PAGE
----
KATHMANDU: The government’s long standing plan to sign a memorandum of understanding (MoU) with South Korea on cooperation for the development of Nepal’s railway sector has reached nowhere. Both the nations had, three years ago, agreed in principle to reach an agreement.

As a part of the preparation, a draft of the MoU had also been approved by both the countries last year. The proposed agreement is basically focused on helping Nepal receive support in capacity development, skill enhancement of government officials and technology transfer in the railway sector.

The Korean assistance under the MoU carries huge importance with the government already working on a mega railway project — the East West or Mechi-Mahakali Electrified Railway. Similarly, Nepal has already agreed to be a part of the Trans-Asia Railway Network and there is a possibility of also establishing a railway connection with Chinese rail network which is expected to arrived to Kerung from Shigatse in the next five years.

“The plan to sign the MoU has been delayed as there has been a change in the Korean ambassador to Nepal and there has been no recent development,” said Tulasi Prasad Sitaula, secretary of the Ministry of Physical Infrastructure and Transport (MoPIT). He added that even though the MoU was yet to be signed between the two nations, Korea has been assisting in capacity building by imparting training to Nepali government officials.

Besides the East West railway project, the government is implementing projects to construct five cross-border railway links with India, and upgrade the Janakpur-Jayanagar railway to broad gauge from narrow gauge. Likewise, the government has a plan to develop a metro railway system in Kathmandu. As the country has no experience in railway development, delay in signing the MoU with Korea would affect the development of the entire railway sector, according to an official at the Department of Railways (DoRW).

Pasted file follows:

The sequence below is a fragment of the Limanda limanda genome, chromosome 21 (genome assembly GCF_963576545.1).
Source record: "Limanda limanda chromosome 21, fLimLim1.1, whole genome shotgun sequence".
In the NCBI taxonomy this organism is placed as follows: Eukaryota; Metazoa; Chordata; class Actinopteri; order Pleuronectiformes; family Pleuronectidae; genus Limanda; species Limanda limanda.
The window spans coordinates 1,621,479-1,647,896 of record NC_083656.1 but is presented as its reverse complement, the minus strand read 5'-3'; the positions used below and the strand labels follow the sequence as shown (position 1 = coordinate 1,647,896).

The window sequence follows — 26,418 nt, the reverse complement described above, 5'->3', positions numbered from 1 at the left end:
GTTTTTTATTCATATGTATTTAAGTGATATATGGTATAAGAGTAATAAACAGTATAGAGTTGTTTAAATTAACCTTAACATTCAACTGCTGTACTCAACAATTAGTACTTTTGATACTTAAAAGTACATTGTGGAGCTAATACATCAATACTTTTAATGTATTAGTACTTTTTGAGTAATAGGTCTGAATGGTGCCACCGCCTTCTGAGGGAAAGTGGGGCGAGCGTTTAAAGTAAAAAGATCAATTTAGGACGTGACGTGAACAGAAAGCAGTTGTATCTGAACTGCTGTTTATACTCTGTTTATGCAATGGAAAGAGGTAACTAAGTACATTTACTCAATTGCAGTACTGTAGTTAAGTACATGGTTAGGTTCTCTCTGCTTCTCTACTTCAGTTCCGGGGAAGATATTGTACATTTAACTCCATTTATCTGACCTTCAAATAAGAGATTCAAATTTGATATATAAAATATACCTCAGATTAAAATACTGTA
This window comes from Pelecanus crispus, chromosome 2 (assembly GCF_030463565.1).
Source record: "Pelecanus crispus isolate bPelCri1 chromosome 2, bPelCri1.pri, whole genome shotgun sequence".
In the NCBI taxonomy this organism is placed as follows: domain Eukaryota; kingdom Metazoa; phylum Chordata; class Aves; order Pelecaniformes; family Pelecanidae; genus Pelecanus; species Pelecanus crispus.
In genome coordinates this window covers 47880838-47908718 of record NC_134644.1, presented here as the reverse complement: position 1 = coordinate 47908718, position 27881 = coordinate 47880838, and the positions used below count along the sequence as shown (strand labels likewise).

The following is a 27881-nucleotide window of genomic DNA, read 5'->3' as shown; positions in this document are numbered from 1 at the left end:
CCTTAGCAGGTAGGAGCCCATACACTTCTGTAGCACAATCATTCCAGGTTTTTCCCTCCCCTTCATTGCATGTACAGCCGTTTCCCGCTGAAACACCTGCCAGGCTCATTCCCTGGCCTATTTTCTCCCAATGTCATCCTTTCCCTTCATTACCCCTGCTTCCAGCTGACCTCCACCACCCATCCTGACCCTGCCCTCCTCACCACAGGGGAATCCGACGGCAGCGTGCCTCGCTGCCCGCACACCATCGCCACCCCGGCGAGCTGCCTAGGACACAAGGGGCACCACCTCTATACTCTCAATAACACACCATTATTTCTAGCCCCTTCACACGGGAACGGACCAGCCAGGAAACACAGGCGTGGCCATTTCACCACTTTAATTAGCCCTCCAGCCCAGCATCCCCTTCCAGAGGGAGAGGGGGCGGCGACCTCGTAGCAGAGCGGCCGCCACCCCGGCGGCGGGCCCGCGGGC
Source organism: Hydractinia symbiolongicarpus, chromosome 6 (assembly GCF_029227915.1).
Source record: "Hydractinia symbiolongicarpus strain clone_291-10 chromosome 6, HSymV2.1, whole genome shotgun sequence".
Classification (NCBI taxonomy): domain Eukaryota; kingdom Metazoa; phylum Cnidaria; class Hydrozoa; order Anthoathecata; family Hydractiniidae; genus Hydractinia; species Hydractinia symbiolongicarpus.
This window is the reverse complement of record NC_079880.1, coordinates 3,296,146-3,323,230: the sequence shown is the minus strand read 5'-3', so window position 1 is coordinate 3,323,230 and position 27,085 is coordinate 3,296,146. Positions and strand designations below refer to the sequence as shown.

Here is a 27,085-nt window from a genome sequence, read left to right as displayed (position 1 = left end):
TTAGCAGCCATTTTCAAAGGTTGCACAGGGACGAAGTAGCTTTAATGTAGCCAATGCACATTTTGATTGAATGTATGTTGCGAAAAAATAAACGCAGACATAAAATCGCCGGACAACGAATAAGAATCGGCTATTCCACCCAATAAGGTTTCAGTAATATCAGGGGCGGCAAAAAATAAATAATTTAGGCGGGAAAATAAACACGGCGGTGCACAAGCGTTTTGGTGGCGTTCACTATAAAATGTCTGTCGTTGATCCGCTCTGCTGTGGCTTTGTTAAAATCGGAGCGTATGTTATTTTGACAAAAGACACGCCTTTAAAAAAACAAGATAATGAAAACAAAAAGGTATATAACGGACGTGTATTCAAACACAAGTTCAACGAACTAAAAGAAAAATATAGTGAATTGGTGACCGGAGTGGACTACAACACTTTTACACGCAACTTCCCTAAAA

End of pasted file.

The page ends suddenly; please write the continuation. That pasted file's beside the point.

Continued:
Even though the draft is ready, officials at MoPIT said that they were yet to fix a date for the agreement to be signed. The proposed MoU has a provision of forming a committee that would meet each year and discuss about cooperation and development affairs. Both the countries had agreed in principle to cooperate on the matter, in August 2012, during the visit of a high-level government delegation of Nepal to Korea.

With its plan to expand railway network towards the Nepali side, China last year during bilateral talks had also asked Nepal to conduct a feasibility study so that the railway could be extended to Kathmandu and beyond. In January, the Development Committee of the Legislature-Parliament had also instructed the government to conduct a feasibility study to connect Kathmandu with the Lhasa-Shigatse railway. “If we connect a railway line with China, Nepal can be a transit hub for China, India and other South Asian countries for trade and tourism,” a DoRW official said.

Nepal is also a signatory to the Trans-Asia Railway Network. In December 2011, Nepal had agreed to be a part of the Trans-Asia network which will connect the country with railway networks in Asia and Europe, enabling uninterrupted movement of people and goods. However, despite the need to boost investment and put development on a fast track, the railway sector has been receiving less priority as it is a new sector and also requires huge resources.